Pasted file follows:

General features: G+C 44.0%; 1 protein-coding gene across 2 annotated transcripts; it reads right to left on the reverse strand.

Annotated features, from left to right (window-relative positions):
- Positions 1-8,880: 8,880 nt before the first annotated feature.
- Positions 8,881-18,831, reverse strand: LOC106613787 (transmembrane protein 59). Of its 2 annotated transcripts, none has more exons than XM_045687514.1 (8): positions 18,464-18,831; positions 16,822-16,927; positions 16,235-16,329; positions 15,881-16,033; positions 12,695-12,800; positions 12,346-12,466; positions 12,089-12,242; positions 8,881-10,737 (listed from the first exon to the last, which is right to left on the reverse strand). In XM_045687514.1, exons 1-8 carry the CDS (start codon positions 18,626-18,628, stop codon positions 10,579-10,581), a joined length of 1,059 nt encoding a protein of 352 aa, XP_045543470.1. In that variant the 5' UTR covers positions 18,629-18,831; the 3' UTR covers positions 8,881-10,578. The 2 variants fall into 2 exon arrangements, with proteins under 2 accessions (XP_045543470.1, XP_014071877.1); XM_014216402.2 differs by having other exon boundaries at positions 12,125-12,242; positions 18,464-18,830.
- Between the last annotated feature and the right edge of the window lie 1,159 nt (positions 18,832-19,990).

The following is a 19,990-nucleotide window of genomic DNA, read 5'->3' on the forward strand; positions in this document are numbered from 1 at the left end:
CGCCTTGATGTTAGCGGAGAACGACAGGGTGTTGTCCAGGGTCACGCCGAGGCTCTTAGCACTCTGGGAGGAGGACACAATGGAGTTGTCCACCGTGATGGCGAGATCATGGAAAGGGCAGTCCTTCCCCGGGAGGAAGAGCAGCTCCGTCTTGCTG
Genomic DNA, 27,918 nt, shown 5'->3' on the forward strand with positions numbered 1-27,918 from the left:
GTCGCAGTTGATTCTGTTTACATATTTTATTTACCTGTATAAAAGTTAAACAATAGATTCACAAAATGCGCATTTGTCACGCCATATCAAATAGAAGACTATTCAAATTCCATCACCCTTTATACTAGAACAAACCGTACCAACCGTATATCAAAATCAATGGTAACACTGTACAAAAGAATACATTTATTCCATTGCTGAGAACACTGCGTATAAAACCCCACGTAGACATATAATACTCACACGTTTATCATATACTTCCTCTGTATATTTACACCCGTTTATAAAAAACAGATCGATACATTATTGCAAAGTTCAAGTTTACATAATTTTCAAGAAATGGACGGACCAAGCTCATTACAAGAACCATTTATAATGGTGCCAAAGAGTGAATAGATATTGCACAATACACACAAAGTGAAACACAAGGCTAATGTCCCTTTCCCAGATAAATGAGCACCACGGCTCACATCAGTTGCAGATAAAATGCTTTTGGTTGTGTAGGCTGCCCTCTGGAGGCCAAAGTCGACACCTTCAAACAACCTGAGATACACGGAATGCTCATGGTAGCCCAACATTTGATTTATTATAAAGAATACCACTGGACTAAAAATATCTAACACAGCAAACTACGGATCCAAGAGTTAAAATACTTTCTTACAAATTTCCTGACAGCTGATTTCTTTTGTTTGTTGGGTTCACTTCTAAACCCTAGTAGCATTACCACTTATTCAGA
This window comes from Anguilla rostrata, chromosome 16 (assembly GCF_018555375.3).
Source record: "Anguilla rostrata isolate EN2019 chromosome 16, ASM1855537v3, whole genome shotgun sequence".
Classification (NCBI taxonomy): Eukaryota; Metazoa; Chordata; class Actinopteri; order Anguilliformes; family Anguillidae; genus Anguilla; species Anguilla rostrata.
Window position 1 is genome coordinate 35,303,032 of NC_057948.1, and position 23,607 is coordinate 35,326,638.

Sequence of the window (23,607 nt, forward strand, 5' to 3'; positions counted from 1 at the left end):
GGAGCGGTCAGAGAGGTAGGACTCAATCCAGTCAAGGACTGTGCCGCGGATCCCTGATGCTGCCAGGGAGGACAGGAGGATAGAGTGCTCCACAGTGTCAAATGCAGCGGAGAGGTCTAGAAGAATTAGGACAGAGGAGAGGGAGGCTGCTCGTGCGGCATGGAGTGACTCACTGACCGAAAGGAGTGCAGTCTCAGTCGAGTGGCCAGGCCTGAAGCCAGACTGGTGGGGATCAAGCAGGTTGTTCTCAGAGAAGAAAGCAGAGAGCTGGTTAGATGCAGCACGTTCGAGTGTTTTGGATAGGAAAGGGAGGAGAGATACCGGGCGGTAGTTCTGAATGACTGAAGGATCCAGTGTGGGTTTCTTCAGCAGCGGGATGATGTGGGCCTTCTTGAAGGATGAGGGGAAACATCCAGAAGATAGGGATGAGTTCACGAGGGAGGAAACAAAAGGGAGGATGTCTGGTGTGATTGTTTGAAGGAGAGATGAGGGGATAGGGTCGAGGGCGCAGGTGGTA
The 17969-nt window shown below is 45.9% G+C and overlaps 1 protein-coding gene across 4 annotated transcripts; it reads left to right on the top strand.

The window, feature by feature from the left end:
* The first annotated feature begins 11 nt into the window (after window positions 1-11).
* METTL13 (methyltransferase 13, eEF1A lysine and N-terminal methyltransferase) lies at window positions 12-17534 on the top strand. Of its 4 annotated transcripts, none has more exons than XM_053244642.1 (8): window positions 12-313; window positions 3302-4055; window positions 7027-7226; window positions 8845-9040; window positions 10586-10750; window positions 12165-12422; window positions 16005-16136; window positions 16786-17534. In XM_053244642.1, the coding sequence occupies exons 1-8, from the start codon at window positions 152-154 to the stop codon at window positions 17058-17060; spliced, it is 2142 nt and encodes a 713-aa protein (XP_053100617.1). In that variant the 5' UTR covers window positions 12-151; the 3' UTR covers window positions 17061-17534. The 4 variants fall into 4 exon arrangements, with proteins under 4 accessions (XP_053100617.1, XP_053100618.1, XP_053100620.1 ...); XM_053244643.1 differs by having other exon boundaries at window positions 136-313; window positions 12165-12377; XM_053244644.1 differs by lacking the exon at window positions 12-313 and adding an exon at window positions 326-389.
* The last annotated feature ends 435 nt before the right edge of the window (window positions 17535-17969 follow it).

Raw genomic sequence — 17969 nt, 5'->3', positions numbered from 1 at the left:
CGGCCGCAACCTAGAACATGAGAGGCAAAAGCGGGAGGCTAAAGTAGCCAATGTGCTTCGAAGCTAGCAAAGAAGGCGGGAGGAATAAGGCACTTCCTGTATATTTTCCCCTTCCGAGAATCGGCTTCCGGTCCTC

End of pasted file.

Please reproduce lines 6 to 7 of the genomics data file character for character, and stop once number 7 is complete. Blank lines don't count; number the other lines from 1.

The following is a 19,990-nucleotide window of genomic DNA, read 5'->3' on the forward strand; positions in this document are numbered from 1 at the left end:
CGCCTTGATGTTAGCGGAGAACGACAGGGTGTTGTCCAGGGTCACGCCGAGGCTCTTAGCACTCTGGGAGGAGGACACAATGGAGTTGTCCACCGTGATGGCGAGATCATGGAAAGGGCAGTCCTTCCCCGGGAGGAAGAGCAGCTCCGTCTTGCTG